For example, it can identify when patients require medical attention and promptly alert the staff. It can also optimise patient and visitor traffic flow and facilitate at-home monitoring for older adults or individuals with health issues. The potential of this technology in mental healthcare is also promising, as it aids clinicians in evaluating patients by analysing their facial expressions, body posture, and gaze.
- Smart cities
By analysing traffic patterns in real-time, traffic light control systems can be dynamically adjusted, and dangerous situations such as accidents or unauthorised activity on the road can be detected. By analysing security camera images, this technology facilitates vehicle counting, identifying different types of vehicles, and even implementing intelligent parking systems.
- Retail sector
By recognising faces and determining key customer characteristics like age and gender, retailers gain valuable insights into customer behaviour, store navigation patterns, and individual product interests. With this wealth of information, retailers can optimize store layouts for better customer experiences while maximising sales. Video analytics also effectively develops anti-theft mechanisms by spotting shoplifters promptly to prevent losses.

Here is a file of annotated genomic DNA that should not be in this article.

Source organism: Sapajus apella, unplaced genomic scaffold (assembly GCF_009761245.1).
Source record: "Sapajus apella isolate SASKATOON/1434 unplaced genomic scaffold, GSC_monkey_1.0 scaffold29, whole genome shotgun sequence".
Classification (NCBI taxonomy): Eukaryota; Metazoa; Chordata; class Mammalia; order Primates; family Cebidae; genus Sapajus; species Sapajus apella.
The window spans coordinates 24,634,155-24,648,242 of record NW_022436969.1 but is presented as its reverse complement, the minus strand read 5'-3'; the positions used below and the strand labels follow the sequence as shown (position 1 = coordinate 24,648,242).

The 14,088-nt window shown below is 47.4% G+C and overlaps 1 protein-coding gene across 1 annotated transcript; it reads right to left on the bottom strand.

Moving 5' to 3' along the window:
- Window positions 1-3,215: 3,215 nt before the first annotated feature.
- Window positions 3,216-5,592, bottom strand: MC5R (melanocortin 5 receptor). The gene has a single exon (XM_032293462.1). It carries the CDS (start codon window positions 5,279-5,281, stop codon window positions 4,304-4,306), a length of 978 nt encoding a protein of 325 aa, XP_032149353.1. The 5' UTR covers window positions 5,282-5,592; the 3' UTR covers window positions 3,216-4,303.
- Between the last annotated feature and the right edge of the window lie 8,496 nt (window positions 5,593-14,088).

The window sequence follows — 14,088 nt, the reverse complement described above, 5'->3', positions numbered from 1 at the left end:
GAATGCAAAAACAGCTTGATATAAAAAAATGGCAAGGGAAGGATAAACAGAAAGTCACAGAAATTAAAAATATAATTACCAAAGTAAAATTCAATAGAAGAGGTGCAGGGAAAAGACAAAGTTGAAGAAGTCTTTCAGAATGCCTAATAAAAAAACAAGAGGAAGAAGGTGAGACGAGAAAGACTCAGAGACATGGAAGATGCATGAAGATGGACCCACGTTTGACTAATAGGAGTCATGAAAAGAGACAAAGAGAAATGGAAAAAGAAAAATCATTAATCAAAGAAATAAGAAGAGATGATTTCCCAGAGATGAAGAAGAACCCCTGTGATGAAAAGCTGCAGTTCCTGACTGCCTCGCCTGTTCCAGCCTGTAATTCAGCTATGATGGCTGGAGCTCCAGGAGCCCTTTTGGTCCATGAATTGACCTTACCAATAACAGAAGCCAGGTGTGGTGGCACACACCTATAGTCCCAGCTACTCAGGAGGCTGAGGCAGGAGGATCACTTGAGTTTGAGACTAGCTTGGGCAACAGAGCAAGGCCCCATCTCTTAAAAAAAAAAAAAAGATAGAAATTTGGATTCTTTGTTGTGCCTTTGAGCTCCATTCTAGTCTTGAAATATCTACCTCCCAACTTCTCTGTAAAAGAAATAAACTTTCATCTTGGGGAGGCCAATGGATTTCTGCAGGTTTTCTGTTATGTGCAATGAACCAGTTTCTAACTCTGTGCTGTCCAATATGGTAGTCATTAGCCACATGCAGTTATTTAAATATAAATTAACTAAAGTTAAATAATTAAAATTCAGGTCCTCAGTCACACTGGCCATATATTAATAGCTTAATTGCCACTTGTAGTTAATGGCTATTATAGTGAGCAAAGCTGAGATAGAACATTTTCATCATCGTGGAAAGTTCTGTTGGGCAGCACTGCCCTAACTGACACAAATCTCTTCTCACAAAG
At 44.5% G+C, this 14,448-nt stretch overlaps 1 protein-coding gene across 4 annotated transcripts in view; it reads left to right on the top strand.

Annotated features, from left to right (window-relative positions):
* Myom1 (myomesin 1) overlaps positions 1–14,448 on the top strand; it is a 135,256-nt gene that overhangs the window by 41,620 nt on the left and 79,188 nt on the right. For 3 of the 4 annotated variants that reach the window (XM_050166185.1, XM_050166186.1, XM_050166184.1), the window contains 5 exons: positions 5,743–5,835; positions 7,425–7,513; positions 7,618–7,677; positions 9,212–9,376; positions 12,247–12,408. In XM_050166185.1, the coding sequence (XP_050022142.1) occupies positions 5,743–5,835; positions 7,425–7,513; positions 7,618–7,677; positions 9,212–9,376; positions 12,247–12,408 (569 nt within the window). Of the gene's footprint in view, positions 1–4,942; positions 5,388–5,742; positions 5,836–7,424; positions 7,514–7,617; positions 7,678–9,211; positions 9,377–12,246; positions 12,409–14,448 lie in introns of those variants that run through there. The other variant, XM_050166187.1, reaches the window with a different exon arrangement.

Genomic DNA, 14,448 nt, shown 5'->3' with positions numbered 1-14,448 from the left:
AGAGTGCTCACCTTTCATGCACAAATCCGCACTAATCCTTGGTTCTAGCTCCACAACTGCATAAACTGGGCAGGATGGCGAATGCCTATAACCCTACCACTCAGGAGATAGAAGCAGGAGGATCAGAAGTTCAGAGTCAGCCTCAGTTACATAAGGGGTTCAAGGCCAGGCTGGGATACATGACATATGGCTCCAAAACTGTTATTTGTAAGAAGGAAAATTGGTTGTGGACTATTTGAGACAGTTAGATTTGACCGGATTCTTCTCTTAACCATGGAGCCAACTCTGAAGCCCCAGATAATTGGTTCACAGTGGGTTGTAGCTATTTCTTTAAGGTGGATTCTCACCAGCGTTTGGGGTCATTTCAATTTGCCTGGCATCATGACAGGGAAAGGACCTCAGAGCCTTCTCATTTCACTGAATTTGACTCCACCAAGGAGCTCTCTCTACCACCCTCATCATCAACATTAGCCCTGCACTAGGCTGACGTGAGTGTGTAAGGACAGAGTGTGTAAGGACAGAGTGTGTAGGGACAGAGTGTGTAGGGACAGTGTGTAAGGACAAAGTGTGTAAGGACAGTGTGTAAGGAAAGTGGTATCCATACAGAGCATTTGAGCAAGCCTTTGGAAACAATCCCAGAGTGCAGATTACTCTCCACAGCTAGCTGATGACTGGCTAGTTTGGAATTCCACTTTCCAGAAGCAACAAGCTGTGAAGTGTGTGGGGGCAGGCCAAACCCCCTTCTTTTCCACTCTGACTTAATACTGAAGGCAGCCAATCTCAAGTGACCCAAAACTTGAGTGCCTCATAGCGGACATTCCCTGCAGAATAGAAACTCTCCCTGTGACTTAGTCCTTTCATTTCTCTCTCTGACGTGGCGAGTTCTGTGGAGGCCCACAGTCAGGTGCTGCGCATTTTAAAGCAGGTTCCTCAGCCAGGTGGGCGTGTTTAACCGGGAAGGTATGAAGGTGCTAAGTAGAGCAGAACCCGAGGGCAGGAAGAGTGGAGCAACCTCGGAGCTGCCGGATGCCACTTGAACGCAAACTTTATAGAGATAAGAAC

The security industry has greatly benefited from the advancements in video analytics. Traditional video surveillance has been transformed by introducing facial and license plate recognition techniques, allowing for real-time identification. Additionally, video analytics aids in crowd management by estimating crowd counts and analysing movement patterns, resulting in more efficient protocols. The versatility of this technology extends to detecting specific events such as fires, unauthorised access, or unattended baggage, leading to significant improvements in security measures.